A new function for oncoproteins of DNA tumor viruses

oncoproteinsOncogenes of DNA tumor viruses encode proteins that cause cells to divide incessantly, eventually leading to formation of a tumor. These oncoproteins have now been found to antagonize the innate immune response of the cell (link to paper).

Most cells encountered by viruses are not dividing, and hence do not efficiently support viral DNA synthesis. The genomes of adenoviruses, polyomaviruses, and papillomaviruses encode proteins that cause cells to divide. This effect allows for efficient viral replication, because a dividing cell is producing the machinery for DNA synthesis. Under certain conditions, infections by these viruses do not kill cells, yet they continue to divide due to the presence of viral oncoproteins. Such incessant division gives the cells new properties – they are called transformed cells – and they may eventually become a tumor.

These so-called viral oncoproteins include large T antigen (of SV40, a polyomavirus); E6 and E7 (papillomavirus), and E1A (adenovirus). These viral proteins kick cells into mitosis by inactivating cell proteins (such as Rb, pictured) that are normally involved in regulating cell growth. The cells divide, and in the process produce proteins involved in DNA replication, which are then used for viral replication. These oncoproteins accidentally cause tumors: the replication of none of these viruses is dependent on transformation or tumor formation.

Cells transformed with T, E6/E7, or E1A proteins are commonly used in laboratories because they are immortal. An example is the famous HeLa cell line, transformed by human papillomavirus type 18 (which originally infected Henrietta Lacks and caused the cervical tumor that killed her). Another commonly used transformed cell line is 293 (human embryonic kidney cells transformed by adenovirus E1A). It’s been known for some time that when DNA is introduced into normal (that is, not transformed) cells, they respond with an innate response: interferons are produced. In contrast, when DNA is introduced into the cytoplasm of a transformed cell, there is no interferon response.

To understand why HeLa and HEK 293 cell lines did not respond to cytoplasmic DNA, the authors silenced the viral oncogenes by disrupting them with CRISPR/Cas9. The altered cells produced interferon in response to cytoplasmic DNA. Furthermore, they produced new transformed lines by introducing genes encoding E6, E7, E1A, or T into normal mouse embryonic fibroblasts. These new transformed cells failed to respond to cytoplasmic DNA.

Cytoplasmic DNA is detected in cells by an enzyme called cGAS (cyclic guanosine monophosphate-adenosine monophosphate synthase) together with an adaptor protein known as STING (stimulator of interferon genes). When cytoplasmic DNA is detected by this system, the antiviral interferons are produced. The viral oncoproteins were found to directly bind STING, but not cGAS. A five amino acid sequence within E1A and E7 proteins was identified that is responsible for overcoming the interferon response to cytoplasmic DNA. When this sequence was altered, interaction of the oncoprotein with cGAS was reduced, and antagonism of interferon production in response to cytoplasmic DNA was blocked.

These findings provide a new function for the oncoproteins from three DNA tumor viruses: antagonism of the interferon response to cytoplasmic DNA. Normally DNA is present in the cell nucleus, and when it is detected in the cytoplasm, this is a signal that a virus infection is underway. The cytoplasmic DNA is sensed by the cGAS-STING system, leading to interferon production and elimination of infection. A herpesvirus protein has been identified that binds to STING and blocks interferon responses to cytoplasmic DNA. Clearly antagonism of the cGAS-STING DNA sensing system is of benefit to DNA viruses.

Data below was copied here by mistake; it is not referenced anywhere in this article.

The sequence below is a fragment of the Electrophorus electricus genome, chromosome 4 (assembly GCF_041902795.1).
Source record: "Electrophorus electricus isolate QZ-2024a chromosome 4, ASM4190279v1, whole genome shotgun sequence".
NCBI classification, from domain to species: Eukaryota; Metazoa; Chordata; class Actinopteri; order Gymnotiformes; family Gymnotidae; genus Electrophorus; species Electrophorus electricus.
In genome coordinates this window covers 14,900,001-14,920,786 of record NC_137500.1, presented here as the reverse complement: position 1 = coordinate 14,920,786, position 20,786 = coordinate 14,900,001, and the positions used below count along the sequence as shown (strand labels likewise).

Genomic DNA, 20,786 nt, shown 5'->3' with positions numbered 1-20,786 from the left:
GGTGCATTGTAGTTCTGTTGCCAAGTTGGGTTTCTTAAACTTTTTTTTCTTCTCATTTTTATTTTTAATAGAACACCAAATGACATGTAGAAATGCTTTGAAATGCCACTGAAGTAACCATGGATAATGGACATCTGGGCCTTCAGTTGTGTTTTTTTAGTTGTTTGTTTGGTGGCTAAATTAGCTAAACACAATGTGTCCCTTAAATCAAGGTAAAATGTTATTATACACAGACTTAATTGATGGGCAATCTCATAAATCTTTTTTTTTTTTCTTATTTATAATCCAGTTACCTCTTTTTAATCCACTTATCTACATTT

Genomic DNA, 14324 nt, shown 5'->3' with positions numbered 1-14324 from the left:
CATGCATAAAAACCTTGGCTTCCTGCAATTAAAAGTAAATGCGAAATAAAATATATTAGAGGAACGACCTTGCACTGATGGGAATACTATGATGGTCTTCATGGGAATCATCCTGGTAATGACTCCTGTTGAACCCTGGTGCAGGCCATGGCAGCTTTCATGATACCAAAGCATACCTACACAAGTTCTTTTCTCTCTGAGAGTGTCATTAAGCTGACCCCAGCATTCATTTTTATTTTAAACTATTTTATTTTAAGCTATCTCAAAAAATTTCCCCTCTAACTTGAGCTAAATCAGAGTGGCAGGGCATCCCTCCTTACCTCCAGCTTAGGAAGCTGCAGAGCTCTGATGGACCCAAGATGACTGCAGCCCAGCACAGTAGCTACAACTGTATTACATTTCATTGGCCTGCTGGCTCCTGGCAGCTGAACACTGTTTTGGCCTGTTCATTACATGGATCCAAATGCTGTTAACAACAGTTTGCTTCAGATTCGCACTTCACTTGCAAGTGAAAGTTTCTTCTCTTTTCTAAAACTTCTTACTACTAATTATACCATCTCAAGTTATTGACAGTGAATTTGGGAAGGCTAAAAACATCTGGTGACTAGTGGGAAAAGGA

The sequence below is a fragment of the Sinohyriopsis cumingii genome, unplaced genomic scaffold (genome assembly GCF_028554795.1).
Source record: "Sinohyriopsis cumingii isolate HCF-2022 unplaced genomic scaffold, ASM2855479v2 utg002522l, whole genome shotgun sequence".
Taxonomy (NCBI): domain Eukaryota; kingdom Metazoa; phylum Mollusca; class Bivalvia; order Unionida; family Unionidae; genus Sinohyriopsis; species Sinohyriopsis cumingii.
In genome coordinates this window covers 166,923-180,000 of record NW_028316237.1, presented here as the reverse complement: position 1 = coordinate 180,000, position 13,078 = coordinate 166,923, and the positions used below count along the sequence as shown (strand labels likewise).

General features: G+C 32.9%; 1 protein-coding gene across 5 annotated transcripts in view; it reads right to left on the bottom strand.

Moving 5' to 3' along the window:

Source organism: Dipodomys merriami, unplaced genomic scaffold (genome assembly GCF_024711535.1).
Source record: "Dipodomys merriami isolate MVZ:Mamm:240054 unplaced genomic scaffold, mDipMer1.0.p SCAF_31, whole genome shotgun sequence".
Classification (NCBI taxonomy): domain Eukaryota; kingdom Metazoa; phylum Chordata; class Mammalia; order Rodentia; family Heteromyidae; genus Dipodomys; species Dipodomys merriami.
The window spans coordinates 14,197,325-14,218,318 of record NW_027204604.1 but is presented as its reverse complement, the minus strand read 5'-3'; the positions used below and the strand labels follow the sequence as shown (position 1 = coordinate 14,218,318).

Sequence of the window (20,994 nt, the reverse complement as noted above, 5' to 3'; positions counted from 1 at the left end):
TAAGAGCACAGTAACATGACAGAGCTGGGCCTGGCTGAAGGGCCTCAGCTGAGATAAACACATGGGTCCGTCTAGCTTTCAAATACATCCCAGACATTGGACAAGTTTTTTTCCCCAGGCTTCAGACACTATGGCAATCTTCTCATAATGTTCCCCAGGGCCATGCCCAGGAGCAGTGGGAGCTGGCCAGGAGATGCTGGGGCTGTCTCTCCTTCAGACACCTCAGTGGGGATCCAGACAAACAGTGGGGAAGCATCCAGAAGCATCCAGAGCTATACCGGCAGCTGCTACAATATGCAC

An interesting question is what selection pressure drove the evolution of viral oncogenes. One hypothesis, described above, is that they are needed to induce a cellular environment that supports viral DNA synthesis. The other idea, favored by the authors of this new work, is that oncogenes arose as antagonists of innate immune signaling. But I can’t imagine these DNA viruses without oncogenes, because they would not be able to replicate very efficiently. Could both functions have been simultaneously selected for? Why not – the same five amino acid sequence that binds cGAS also binds cellular proteins (such as Rb), disrupting their function and leading to uncontrolled cell growth!

Virus Watch: Cancer Killing Viruses

Guest host Lynda Coughlan reviews how oncolytic viruses, which specifically kill tumor cells, are designed and how they work.

TWiV 395: The cancer thief

Vincent, Rich and Kathy speak with Stephen Russell about his career and his work on oncolytic virotherapy – using viruses to treat cancers. Recorded before an audience at ASV 2016 at Virginia Tech in Blacksburg, Virginia.

You can find TWiV #395 at microbe.tv/twiv, or listen/view below.

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TWiV 359: A Blossom by any other name

On episode #359 of the science show This Week in Virology, Vincent speaks with Blossom about her laboratory’s research on Kaposi’s sarcoma-associated herpesvirus, including how it transforms cells, the switch between lytic and latent replication, and its interaction with the innate immune system of the host.

You can find TWiV #359 at www.microbe.tv/twiv.

TWiV 337: Steamer

On episode #337 of the science show This Week in Virology, Vincent meets up with Michael and Steve to discuss their finding of a transmissible tumor in soft-shell clams associated with a retrovirus-like element in the clam genome.

You can find TWiV #337 at www.microbe.tv/twiv.

Therapeutic teamwork: Coupling oncolytic viruses with immunotherapy to destroy tumor cells

NDV infected glioma cellsThis article was written for extra credit by a student in my recently concluded virology course.

by Nayan Lamba

A recent study by scientists at the Ludwig Center for Cancer Immunotherapy offers a new, multifaceted therapy for destroying tumors. A team of researchers led by Dmitriy Zamarin combined checkpoint blockade, a technique aimed at enhancing antitumor immune responses, with oncolytic viral therapy, a technique that uses viruses to kill tumor cells. By employing the two immunotherapies together, the researchers had more success in destroying tumor cells than they have had while investigating each therapy independently.